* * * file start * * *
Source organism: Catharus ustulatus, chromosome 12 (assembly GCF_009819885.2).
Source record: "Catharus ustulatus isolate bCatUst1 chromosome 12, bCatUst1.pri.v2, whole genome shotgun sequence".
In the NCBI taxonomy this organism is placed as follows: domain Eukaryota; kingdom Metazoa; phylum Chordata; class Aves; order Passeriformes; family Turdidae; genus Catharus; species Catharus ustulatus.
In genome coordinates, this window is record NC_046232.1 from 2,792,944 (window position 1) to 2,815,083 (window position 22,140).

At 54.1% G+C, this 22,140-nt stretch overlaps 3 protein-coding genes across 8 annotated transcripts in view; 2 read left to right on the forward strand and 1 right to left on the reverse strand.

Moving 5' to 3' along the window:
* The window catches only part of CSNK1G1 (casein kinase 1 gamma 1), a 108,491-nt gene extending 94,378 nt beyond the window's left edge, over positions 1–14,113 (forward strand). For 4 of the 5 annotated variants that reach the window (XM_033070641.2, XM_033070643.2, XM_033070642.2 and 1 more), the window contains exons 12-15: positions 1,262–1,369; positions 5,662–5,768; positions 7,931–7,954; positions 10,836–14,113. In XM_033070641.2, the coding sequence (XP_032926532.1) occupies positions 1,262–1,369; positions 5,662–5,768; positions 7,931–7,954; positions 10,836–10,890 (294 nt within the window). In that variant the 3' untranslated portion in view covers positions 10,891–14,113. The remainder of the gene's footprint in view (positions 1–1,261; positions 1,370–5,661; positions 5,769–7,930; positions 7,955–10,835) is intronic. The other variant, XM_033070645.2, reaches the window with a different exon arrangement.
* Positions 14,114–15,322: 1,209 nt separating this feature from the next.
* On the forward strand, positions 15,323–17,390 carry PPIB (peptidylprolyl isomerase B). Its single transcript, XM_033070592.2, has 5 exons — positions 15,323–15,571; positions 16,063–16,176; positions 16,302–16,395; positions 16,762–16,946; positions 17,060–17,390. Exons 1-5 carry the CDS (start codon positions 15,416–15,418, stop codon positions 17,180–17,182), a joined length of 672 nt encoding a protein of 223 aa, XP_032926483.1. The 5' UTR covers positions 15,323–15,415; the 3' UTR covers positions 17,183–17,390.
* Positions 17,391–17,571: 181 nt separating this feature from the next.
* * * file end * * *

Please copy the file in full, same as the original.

Source organism: Catharus ustulatus, chromosome 12 (assembly GCF_009819885.2).
Source record: "Catharus ustulatus isolate bCatUst1 chromosome 12, bCatUst1.pri.v2, whole genome shotgun sequence".
In the NCBI taxonomy this organism is placed as follows: domain Eukaryota; kingdom Metazoa; phylum Chordata; class Aves; order Passeriformes; family Turdidae; genus Catharus; species Catharus ustulatus.
In genome coordinates, this window is record NC_046232.1 from 2,792,944 (window position 1) to 2,815,083 (window position 22,140).

At 54.1% G+C, this 22,140-nt stretch overlaps 3 protein-coding genes across 8 annotated transcripts in view; 2 read left to right on the forward strand and 1 right to left on the reverse strand.

Moving 5' to 3' along the window:
* The window catches only part of CSNK1G1 (casein kinase 1 gamma 1), a 108,491-nt gene extending 94,378 nt beyond the window's left edge, over positions 1–14,113 (forward strand). For 4 of the 5 annotated variants that reach the window (XM_033070641.2, XM_033070643.2, XM_033070642.2 and 1 more), the window contains exons 12-15: positions 1,262–1,369; positions 5,662–5,768; positions 7,931–7,954; positions 10,836–14,113. In XM_033070641.2, the coding sequence (XP_032926532.1) occupies positions 1,262–1,369; positions 5,662–5,768; positions 7,931–7,954; positions 10,836–10,890 (294 nt within the window). In that variant the 3' untranslated portion in view covers positions 10,891–14,113. The remainder of the gene's footprint in view (positions 1–1,261; positions 1,370–5,661; positions 5,769–7,930; positions 7,955–10,835) is intronic. The other variant, XM_033070645.2, reaches the window with a different exon arrangement.
* Positions 14,114–15,322: 1,209 nt separating this feature from the next.
* On the forward strand, positions 15,323–17,390 carry PPIB (peptidylprolyl isomerase B). Its single transcript, XM_033070592.2, has 5 exons — positions 15,323–15,571; positions 16,063–16,176; positions 16,302–16,395; positions 16,762–16,946; positions 17,060–17,390. Exons 1-5 carry the CDS (start codon positions 15,416–15,418, stop codon positions 17,180–17,182), a joined length of 672 nt encoding a protein of 223 aa, XP_032926483.1. The 5' UTR covers positions 15,323–15,415; the 3' UTR covers positions 17,183–17,390.
* Positions 17,391–17,571: 181 nt separating this feature from the next.